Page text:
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Steven L. Brunton, Joshua L. Proctor, and J. Nathan Kutz


This work develops compressive sampling strategies for computing the dynamic mode decomposition (DMD) from heavily subsampled or output-projected data. The resulting DMD eigenvalues are equal to DMD eigenvalues from the full-state data. It is then possible to reconstruct full-state DMD eigenvectors using ℓ1-minimization or greedy algorithms. If full-state snapshots are available, it may be computationally beneficial to compress the data, compute a compressed DMD, and then reconstruct full-state modes by applying the projected DMD transforms to full-state snapshots.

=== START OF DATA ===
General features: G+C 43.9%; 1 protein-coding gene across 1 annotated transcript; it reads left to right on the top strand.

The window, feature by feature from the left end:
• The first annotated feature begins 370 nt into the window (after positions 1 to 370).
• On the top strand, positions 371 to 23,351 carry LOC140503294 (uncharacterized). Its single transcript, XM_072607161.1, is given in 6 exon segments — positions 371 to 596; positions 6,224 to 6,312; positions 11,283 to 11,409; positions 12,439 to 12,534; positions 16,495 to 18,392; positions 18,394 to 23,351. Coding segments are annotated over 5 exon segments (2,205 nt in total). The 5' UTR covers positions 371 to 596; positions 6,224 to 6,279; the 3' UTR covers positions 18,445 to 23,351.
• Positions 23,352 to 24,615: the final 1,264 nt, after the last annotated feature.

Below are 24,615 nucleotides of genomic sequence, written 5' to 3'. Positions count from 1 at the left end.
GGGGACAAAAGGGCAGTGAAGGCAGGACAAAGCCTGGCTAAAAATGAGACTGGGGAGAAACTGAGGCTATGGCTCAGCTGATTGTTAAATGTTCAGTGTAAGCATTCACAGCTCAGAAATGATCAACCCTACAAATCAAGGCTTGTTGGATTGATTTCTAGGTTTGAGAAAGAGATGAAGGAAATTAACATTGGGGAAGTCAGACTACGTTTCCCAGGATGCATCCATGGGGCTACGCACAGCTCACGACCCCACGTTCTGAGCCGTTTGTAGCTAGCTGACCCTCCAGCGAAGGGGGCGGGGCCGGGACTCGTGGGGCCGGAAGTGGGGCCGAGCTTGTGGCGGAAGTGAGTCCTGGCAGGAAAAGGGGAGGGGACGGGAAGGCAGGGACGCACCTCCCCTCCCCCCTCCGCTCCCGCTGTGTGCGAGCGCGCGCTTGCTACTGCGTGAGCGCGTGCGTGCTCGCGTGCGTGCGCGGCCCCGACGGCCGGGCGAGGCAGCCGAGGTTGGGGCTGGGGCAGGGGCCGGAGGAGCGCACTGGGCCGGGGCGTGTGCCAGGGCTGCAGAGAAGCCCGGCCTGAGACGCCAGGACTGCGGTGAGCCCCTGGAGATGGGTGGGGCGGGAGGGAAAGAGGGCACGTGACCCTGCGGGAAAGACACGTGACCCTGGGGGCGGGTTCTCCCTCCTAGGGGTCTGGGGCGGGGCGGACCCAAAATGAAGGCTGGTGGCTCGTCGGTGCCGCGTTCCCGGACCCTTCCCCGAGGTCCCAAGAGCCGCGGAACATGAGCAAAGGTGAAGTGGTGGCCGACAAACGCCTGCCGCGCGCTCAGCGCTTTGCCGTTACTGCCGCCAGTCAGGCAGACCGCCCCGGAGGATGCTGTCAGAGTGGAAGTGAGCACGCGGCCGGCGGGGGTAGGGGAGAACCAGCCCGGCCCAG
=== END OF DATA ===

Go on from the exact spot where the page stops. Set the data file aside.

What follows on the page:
These results rely on a number of theoretical advances. First, we establish connections between the full-state and projected DMD. Next, we demonstrate the invariance of the DMD algorithm to left and right unitary transformations. When data and modes are sparse in some transform basis, we show a similar invariance of DMD to measurement matrices that satisfy the so-called restricted isometry principle from compressive sampling. We demonstrate the success of this architecture on two model systems. In the first example, we construct a spatial signal from a sparse vector of Fourier coefficients with a linear dynamical system driving the coefficients. In the second example, we consider the double gyre flow field, which is a model for chaotic mixing in the ocean.